Course Descriptions:

BIOL 102 | Introductory Zoology (4 credit hours)
This course examines the foundation principles of biology with special emphasis on anatomy, morphology, life cycles, reproduction, evolution and diversity of animals and related organisms. Both lecture and laboratory are required for this course.
Component: Lecture/Lab Combined

BUS 201 | Organizational Communications (3 credit hours)
Students study communication foundations, the writing process, and communicating through letters, memoranda, and e-mail messages. The culminating activity permits students to understand the report process and research methods, manage data and use graphics, and organize and prepare reports and proposals for the design and delivery of business presentations.
Component: Lecture

CMIS 101 | Information Systems Concepts and Applications (3 credit hours)
This course is an introduction to basic computer concepts and Windows-based spreadsheet, database, and presentation graphics software currently used in industry. Development of problem-solving and proficiency using selected commercial software packages is stressed.
Component: Lecture

MATH 112 | College Algebra (3 credit hours)
This course is for students who specifically need algebra in certain pre- professional programs. It covers algebraic principles and processes and is not to be taken for credit by students who have completed Math 113 or Math 120.
Component: Lecture

PSYC 250 | Human Growth and Development (3 credit hours)
This course focuses on the physical, cognitive, social and emotional aspects of growth from birth through old age. In addition, factors thought to influence this growth are also examined.
Component: Lecture

HPER 215 | First Aid, CPR, AED (2 credit hours)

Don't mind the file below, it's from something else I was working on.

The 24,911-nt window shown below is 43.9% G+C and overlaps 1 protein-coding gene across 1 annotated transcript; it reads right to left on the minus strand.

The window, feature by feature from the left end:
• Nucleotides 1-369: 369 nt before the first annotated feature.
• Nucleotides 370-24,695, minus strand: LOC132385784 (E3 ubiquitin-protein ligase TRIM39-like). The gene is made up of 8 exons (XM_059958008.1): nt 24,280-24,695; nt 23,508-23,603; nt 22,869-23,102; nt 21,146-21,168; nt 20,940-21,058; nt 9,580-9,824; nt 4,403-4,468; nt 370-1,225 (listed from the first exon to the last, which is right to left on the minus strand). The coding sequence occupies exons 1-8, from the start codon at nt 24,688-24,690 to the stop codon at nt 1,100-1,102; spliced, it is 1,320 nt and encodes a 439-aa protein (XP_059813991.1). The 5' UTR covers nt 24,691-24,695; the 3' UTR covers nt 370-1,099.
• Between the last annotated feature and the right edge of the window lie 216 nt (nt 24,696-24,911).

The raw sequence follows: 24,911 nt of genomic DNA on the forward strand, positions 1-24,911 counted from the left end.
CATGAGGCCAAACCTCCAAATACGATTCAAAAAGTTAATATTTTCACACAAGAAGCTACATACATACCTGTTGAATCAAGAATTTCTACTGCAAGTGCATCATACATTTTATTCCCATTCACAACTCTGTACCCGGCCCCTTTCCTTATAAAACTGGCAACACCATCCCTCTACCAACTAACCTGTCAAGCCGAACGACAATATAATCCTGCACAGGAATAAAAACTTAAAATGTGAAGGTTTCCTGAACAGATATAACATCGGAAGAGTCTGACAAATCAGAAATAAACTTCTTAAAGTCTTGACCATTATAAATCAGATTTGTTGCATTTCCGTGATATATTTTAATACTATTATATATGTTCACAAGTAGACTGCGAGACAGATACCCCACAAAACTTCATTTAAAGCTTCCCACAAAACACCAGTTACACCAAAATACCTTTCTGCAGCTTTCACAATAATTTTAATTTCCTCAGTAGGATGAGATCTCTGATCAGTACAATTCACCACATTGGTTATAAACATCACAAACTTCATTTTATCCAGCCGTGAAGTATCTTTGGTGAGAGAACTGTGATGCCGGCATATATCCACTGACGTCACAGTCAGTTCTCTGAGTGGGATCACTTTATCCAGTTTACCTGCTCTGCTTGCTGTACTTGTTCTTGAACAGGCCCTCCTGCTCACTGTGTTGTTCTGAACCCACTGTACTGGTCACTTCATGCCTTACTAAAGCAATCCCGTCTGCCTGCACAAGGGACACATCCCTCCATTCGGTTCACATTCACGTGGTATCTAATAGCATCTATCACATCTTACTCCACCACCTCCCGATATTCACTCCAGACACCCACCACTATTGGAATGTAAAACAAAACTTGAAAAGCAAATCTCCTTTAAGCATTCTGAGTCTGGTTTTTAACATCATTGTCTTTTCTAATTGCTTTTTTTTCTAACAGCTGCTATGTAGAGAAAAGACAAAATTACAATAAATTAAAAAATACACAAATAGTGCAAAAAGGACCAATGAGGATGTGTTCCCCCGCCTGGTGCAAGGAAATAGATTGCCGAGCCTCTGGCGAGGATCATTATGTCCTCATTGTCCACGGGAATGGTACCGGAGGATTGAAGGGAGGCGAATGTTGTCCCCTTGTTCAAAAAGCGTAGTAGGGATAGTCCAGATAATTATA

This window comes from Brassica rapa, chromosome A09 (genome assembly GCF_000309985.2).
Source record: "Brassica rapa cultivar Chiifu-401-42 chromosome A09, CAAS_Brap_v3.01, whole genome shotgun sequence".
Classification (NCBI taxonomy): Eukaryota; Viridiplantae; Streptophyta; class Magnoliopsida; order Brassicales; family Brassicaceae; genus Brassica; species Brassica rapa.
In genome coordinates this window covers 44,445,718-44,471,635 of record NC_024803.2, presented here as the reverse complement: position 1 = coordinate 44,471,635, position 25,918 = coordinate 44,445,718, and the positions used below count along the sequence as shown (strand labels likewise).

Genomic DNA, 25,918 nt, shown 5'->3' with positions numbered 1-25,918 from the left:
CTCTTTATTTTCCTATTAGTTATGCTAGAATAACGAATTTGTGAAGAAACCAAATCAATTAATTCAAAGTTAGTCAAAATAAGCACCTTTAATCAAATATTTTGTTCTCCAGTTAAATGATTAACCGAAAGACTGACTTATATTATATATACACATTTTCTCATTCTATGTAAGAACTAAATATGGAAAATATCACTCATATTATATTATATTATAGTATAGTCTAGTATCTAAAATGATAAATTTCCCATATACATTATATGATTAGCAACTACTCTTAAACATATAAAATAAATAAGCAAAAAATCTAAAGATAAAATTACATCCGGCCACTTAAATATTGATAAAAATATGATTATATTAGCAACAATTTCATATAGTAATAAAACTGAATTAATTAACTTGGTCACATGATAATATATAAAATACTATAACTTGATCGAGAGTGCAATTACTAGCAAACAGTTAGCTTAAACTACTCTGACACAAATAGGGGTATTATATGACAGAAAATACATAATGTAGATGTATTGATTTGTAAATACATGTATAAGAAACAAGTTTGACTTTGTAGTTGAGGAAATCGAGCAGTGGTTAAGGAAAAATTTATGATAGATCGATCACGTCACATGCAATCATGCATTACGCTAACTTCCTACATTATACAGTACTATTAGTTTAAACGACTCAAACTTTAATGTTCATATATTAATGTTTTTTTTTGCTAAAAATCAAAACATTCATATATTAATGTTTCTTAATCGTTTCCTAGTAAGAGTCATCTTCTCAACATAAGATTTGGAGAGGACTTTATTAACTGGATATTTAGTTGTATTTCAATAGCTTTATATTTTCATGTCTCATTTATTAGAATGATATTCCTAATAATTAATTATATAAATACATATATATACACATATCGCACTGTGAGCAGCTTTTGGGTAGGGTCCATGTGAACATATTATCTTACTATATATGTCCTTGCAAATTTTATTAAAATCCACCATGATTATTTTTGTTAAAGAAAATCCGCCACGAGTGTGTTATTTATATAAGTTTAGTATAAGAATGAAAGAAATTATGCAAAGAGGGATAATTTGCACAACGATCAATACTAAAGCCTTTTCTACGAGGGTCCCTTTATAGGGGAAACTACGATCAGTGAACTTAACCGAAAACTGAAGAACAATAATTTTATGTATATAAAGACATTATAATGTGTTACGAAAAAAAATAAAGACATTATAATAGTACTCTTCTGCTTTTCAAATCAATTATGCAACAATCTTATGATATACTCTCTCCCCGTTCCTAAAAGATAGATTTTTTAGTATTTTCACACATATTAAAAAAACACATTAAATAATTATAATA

The purpose of this course is to provide the citizen responder with the knowledge and skills necessary in an emergency to help sustain life and minimize pain and the consequences of injury or sudden illness until medical help arrives. The course content and activities will prepare participants to recognize emergencies and make appropriate decisions for first aid care. This course teaches the first aid skills the citizen responder will need in order to act as the first link in the EMS system. This course also emphasizes prevention of injuries and illness, with a focus on personal safety and health.
Component: Lecture

HPER 222 | Structural Kinesiology (3 credit hours)
This course will provide the student with an understanding of the anatomical and mechanical fundamentals of human motion. The student will learn a systematic approach to the analysis of human motion and will be able to apply anatomical and mechanical analysis to the learning and improvement of a broad spectrum of movement activities.
Component: Lecture

HPER 262 | Nutrition and Health (3 credit hours)
This course will investigate the physiological, psychological and economic effects of nutrition on humans. Macro and micro nutrients, nutrition through the life span, the role of nutrition on health, food safety, and effects on physical activity will be examined. In addition, evaluation of current nutritional issues, controversies, and consumer decisions will be analyzed.
Component: Lecture

HPER 310 | Psychology of Sports and Physical Activities (3 credit hours)